Iowa football instant analysis: Hawkeyes needed a win in the worst way. They got one.
The first few series of Iowa's road game at Northwestern looked like much of the same from the last few weeks.
Their first three offensive possessions netted 27 yards on 11 plays with three punts. Between both teams, the first six drives ended with punts and it appeared it'd be another chess match of defense and field positioning. Then toward the end of the first quarter, the Hawkeyes found a spark in backup quarterback Alex Padilla.
Starting quarterback Spencer Petras injured his shoulder last Saturday at Wisconsin. He tried to give it a go against Northwestern but it was apparent he could not effectively play the position.
Iowa's offense came alive. Padilla completed his first three attempts, two of them to freshman Keagan Johnson for 17 and 26 yards and it concluded with a Tyler Goodson 13-yard touchdown run. From there, Iowa held on in its 17-12 win on Saturday night.
Padilla played admirably in his first significant appearance (18-for-28 for 172 yards) but this game went beyond a quarterback change.
From the beginning of the season, even after then-big time wins over Indiana, Iowa State and Penn State, the Hawkeyes goal remained the same: Play relevant football in November and December. Two consecutive bad losses put that goal in jeopardy. Iowa entered Evanston badly needing a win and left with just that.
In a statement November game, the Hawkeyes delivered and have firmly placed themselves in the middle of the wild, wild Big Ten West race.
Iowa's biggest letdown on offense this year has been the lack of a consistent rushing attack. Northwestern entered the game with the Big Ten's worst rushing defense setting the stage for a breakout Goodson game.
The All- Big Ten selection finished with 21 rushes for 141 yards and one touchdown. Behind him redshirt freshman Gavin Williams performed well in place of injured senior Ivory Kelly-Martin with 41 yards on 10 carries.
Their success on the ground allowed for success in the play-action pass game for Padilla, a facet of Iowa's game that's been largely nonexistent this year.
In addition, several receivers made their presence felt. Four Hawkeye receivers: Arland Bruce IV, Keagan Johnson, Charlie Jones and Tyrone Tracy Jr. caught a pass of double-digit yardage.
In total, six different pass catch options, including Goodson and tight end Sam LaPorta, caught multiple passes.
The most encouraging part: Receivers were utilized in creative ways, most notably Bruce, who took an end-around handoff for a touchdown in the second quarter, and Jones, who took a similar handoff in the third quarter for a first down on a drive that resulted in a field goal.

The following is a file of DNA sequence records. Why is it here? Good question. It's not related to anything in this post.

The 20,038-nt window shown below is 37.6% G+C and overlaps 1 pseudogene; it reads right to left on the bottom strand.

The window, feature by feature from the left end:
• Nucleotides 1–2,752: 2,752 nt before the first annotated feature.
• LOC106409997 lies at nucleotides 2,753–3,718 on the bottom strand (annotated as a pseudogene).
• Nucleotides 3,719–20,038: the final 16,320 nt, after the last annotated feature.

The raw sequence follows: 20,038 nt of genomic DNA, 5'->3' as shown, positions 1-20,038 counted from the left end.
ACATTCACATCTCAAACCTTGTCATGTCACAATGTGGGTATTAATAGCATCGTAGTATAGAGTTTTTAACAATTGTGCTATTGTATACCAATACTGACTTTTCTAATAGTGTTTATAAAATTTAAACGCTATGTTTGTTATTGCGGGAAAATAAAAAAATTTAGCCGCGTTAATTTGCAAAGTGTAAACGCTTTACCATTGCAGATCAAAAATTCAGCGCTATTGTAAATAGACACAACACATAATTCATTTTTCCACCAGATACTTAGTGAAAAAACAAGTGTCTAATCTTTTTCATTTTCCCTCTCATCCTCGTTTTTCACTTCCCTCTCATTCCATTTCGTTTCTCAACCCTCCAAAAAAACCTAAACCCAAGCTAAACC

Defensively, the Iowa defense returned to the standard, limiting Northwestern's offense to 93 rushing yards and forced three turnovers — including the game-sealing pick by Dane Belton.
The defensive line re-emerged, a welcomed sight to defensive coordinator Phil Parker. Their two sacks don't tell the whole story: Lukas Van Ness forced an intentional grounding penalty early in the game and Joe Evans had several quarterback hurries throughout.
Most importantly, the turnover drought came to an end. Belton intercepted a Northwestern pass in the second quarter, Iowa's first turnover forced since Penn State on Oct. 9. The next possession resulted in a 9-play, 83-yard drive engineered by Padilla and concluding with Bruce's touchdown.
Team football returned on Saturday night.
Iowa entered the game a heavy 12-point favorite but this win will go far for their confidence moving forward. The 17 points by the offense remains a concern, but the Hawkeyes tallied more than 350 yards.
Perhaps the most confidence-deprived unit: the offensive line should feel good about their performance. Even though starting left tackle Mason Richman went down to injury the line had one of its better games.
Iowa's win creates a four-way tie for first place in the Big Ten West with Minnesota, Purdue and Wisconsin. The Hawkeyes need help: One more loss by both Purdue and Wisconsin. Purdue still has Ohio State on their schedule, while they'll have to hope Wisconsin stumbles against an underdog team along the way.
What Iowa can do to help their own chances? Win out, including defeating Minnesota at home next Saturday.
Division implications and a trophy game?
That's the relevant November football Iowa hoped for.
Kennington Lloyd Smith III covers Iowa Hawkeyes football and men's basketball for the Des Moines Register. You can connect with Kennington on Twitter @SkinnyKenny_ or email him at firstname.lastname@example.org.